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Photog! turns a directory tree of source images into a beautiful photography website that maximizes the ease of both viewing and downloading the pictures.

Photog! was created by Return to the Source for Super Formosa Photography and provided here for everyone to use under the terms of the AGPL license as part of our free and open source philosophy.

Screenshot of Super Formosa Photography


Photog! stands on the shoulders of giants.

  • The thumbnails are displayed in a responsive gallery that recalculates the correct image dimensions in an aesthetically pleasing way, thanks to the algorithm from

  • Clicking a thumbnail opens the PhotoSwipe gallery by @dimsemenov, with the following features of its own:

    • Touch gestures
    • Browser History API
    • Progressive loading
    • Fullscreen support
    • Share button
  • Adding / to the end of the URL will download a ZIP file containing all the images in two different resolutions:

    1. The original images, unmodified, in the subfolder "print"
    2. Images scaled to a width of 2000 pixels, in the subfolder "web"
  • The default template shows the logo Super Formosa Photography at the top and license terms at the bottom. To override this, see the section "Customization" below.


Photog! requires Python 3.8 or higher. You can check if this is available on your system by running the following command:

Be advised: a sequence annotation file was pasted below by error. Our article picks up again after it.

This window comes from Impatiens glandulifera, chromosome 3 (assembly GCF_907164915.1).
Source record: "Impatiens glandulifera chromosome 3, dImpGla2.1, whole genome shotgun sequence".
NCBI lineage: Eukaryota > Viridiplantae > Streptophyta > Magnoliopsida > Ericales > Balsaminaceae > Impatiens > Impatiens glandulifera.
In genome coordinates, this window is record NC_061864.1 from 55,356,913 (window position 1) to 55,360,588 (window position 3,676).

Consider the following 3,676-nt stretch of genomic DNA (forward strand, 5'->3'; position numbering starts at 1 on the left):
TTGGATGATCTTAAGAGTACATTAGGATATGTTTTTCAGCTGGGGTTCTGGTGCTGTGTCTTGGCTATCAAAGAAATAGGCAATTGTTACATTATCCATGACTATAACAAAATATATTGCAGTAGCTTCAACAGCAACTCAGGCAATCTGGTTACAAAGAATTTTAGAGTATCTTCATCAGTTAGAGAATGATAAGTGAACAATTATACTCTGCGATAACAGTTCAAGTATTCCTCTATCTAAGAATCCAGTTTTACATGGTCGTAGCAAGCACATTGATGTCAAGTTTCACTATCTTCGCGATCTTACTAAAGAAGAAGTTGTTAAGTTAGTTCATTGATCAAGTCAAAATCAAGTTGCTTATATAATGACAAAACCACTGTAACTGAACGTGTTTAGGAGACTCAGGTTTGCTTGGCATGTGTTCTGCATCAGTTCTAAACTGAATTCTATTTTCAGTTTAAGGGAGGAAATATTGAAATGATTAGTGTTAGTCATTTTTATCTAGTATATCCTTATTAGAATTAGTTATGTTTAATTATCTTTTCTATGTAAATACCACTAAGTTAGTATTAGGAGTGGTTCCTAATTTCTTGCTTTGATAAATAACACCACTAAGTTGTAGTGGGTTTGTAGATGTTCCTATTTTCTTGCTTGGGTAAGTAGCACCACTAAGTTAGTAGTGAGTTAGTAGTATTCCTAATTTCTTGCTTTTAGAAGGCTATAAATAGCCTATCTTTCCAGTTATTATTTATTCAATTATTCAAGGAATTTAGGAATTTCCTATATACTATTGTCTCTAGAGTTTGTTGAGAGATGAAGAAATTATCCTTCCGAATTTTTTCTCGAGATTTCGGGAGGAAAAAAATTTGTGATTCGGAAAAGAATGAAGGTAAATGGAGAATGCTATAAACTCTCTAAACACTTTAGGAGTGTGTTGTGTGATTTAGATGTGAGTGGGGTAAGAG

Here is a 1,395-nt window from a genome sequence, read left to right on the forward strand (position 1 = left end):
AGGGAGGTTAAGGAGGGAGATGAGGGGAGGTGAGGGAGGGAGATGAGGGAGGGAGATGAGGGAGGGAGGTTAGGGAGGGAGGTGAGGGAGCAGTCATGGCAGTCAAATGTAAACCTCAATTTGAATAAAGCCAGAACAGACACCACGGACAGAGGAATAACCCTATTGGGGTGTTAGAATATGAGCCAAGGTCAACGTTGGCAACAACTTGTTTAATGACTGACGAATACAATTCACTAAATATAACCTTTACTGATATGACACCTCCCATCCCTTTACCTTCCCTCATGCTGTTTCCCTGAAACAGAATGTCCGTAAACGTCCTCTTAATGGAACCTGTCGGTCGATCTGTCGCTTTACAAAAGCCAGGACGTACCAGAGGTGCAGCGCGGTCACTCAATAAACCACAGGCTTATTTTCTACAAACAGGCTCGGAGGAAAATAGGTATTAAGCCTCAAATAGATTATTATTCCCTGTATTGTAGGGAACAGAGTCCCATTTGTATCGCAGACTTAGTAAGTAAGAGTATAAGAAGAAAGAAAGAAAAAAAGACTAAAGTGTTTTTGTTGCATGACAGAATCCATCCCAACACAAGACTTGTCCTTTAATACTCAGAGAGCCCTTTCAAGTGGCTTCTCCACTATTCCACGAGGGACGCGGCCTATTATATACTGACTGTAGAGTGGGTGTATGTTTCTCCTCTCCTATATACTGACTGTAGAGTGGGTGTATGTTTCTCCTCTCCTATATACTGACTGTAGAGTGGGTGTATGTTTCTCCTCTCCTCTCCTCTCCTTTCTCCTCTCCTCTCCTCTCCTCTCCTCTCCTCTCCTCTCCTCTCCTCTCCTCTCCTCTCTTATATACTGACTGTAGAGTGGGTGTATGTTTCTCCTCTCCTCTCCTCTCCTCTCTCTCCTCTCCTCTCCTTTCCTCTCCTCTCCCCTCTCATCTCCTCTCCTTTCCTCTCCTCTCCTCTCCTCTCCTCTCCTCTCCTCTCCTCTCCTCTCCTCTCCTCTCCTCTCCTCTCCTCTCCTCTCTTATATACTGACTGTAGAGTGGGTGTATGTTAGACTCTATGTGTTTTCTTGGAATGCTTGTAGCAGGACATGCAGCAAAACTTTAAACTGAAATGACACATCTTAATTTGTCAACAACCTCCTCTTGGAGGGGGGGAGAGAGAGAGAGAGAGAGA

$ python3 --version

Now you can install Photog! with pip:

$ python3 -m pip install photog


First, navigate to your Pictures directory:

$ cd ~/Pictures

Now, run the photog command, specifying the current directory (.) as its argument:

$ photog .

Photog! will now traverse your pictures folder and generate HTML files , image thumbnails, and zipfiles. If you want to only update a specific subdirectory and not regenerate the entire website, run photog without arguments inside that directory:

$ cd ~/Pictures/wedding
$ photog

The difference is that without arguments, Photog! will not create a static directory to hold the static files. Otherwise the two previous commands are identical.

After Photog! has completed its run, you can use Python's built-in webserver to view your website:

$ python3 -m http.server

Your website will now be available at the following URL: http://localhost:8000/


You can configure the behavior of Photog! in a file called photog.ini. This file holds the configuration variables per directory. The configuration variables are:


  • sort = ascending to sort photos ascending according to EXIF date
  • sort = descending to sort photos descending according to EXIF date
  • sort = random to randomize the order of photos


  • zip = true creates a zipfile called
  • zip = false disables the creation of zipfiles


It is expected that you customize the default template. Save this file as template.html in the root of your Pictures folder and edit as needed. Then, run photog to use your customized template instead of the default one.


The static photography website generator used by Super Formosa Photography